As detailed in last week's Power Rankings, dominating defense still resonates in the NFL. Yes, even in this era, when the middle of the field has become a posh fairway on which tight ends can rack up fantasy points, and anything so much as breathing heavily on the quarterback extends drives. The Bears upended Jared Goff on Sunday night's most important down. Akiem Hicks' sack of Goff on fourth-and-4 with less than five minutes left served as the nightcap on a date with the league's premier offense that couldn't have gone any better for Chicago. Perhaps most encouraging was the resurrection of the Bears' run game, which tallied 194 yards. In particular, Jordan Howard, who has been bottled up all year, ran wild (for him), gaining 101 yards on the Soldier Field grass. Nice work.
The Texans' winning ways were halted this past weekend, but the happy days aren't done in Houston. If Week 14 taught the pro football world anything, it's that the AFC superpowers are more than vulnerable. The Patriots fell to the mediocre Dolphins in Miami, while the Ravens had the Chiefs on the ropes late in the fourth quarter -- at Arrowhead, no less. The disappointing aspects of the Texans' loss were twofold: 1) They blew an opportunity to put the rest of the AFC South away, and 2) the offense regressed. If Houston is to have a shot at playoff success in mid-January, the running backs will have to do better than 2 yards per carry. And the third-down offense sucked.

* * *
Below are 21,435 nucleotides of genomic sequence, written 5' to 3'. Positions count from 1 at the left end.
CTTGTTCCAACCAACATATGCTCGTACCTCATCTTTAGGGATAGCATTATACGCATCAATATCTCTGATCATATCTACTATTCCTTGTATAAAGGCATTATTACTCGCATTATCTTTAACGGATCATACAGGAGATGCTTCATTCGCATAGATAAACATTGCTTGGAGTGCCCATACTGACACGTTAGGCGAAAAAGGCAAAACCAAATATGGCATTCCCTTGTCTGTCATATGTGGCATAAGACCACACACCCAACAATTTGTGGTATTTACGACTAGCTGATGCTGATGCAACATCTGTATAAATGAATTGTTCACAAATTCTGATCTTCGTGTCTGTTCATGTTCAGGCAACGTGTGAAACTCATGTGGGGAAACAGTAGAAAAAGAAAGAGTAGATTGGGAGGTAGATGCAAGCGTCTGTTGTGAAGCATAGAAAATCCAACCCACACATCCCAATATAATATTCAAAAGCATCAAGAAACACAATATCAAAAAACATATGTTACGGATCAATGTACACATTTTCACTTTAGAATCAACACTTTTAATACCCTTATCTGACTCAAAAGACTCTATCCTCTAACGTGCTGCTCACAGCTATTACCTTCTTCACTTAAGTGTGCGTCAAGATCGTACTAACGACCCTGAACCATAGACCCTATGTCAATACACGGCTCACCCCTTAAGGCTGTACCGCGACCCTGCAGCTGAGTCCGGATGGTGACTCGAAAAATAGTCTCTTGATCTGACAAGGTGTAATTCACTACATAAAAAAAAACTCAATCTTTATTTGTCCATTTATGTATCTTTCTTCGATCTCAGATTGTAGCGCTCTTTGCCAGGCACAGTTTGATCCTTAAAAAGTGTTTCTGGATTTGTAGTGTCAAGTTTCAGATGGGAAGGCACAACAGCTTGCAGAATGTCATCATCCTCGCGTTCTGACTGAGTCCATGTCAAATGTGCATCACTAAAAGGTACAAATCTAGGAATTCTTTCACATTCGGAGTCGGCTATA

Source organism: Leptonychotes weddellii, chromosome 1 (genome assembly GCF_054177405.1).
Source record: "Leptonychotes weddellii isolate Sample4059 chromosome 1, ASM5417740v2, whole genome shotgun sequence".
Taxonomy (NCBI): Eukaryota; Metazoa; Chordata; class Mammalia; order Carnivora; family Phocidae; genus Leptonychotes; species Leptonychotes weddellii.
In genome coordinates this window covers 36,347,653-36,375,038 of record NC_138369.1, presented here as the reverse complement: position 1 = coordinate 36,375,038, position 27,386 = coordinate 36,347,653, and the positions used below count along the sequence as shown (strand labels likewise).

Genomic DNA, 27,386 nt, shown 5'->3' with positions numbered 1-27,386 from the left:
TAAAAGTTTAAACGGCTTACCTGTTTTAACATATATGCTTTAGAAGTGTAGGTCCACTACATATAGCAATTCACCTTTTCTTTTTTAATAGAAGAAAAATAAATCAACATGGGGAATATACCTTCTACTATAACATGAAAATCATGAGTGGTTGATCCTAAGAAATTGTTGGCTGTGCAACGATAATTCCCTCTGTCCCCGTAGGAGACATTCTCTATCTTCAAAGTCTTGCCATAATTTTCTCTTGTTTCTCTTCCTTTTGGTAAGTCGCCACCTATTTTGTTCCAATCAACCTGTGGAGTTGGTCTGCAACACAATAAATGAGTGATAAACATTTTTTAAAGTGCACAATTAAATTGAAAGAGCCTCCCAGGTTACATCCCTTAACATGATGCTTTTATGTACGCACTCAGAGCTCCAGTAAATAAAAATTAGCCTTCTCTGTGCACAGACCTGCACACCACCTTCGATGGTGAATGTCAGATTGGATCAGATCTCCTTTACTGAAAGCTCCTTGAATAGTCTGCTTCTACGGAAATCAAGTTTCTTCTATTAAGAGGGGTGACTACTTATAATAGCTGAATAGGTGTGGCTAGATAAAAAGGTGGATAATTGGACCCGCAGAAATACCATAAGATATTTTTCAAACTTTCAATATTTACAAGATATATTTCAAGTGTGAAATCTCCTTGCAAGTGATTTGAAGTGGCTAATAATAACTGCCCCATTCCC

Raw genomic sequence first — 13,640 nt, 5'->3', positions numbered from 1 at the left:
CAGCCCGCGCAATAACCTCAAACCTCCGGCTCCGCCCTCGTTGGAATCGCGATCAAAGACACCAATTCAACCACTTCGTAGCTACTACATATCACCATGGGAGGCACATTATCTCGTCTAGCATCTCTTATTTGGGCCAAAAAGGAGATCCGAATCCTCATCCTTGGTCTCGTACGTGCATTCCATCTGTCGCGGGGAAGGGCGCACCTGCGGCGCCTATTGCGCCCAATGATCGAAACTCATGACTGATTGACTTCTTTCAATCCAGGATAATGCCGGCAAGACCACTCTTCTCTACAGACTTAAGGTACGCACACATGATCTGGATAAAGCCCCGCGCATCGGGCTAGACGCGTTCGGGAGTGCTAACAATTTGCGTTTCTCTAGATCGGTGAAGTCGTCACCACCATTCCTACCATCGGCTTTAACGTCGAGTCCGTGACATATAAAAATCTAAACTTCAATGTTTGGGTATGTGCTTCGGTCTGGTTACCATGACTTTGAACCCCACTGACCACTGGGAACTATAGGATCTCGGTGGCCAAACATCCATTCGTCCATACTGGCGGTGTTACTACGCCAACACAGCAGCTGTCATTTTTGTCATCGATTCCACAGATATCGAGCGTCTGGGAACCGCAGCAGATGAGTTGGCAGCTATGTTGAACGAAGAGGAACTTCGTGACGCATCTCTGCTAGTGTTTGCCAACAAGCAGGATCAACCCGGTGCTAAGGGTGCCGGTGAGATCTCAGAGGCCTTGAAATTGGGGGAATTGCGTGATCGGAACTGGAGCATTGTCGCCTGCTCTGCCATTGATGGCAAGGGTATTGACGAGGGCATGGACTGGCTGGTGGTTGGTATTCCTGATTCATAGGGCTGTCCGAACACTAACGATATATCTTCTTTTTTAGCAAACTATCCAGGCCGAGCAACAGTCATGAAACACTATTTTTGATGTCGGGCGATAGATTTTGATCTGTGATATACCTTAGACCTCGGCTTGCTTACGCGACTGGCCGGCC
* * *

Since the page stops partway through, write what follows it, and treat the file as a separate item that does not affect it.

Who wants to play the Seahawks right now? Anyone? Anyone? (Is this an appropriate time for a Ferris Bueller reference? No, overdone.) Seattle took care of business Monday night. That's really the only way to put it. The Seahawks traded blows with the Vikings in a defensively controlled contest, then let their top-ranked ground game take over, kind of like every other week during this win streak they have going. The 'Hawks ran a whopping 42 times for 214 yards -- the ninth time this season they've eclipsed 150 yards on the ground. Their leading rusher, Chris Carson, ran for 90 yards, which speaks to what a talented stable of runners Pete Carroll has, including his QB1. Who knows how the defense is playing so well, especially that young secondary. Again, who wants to play these Seahawks?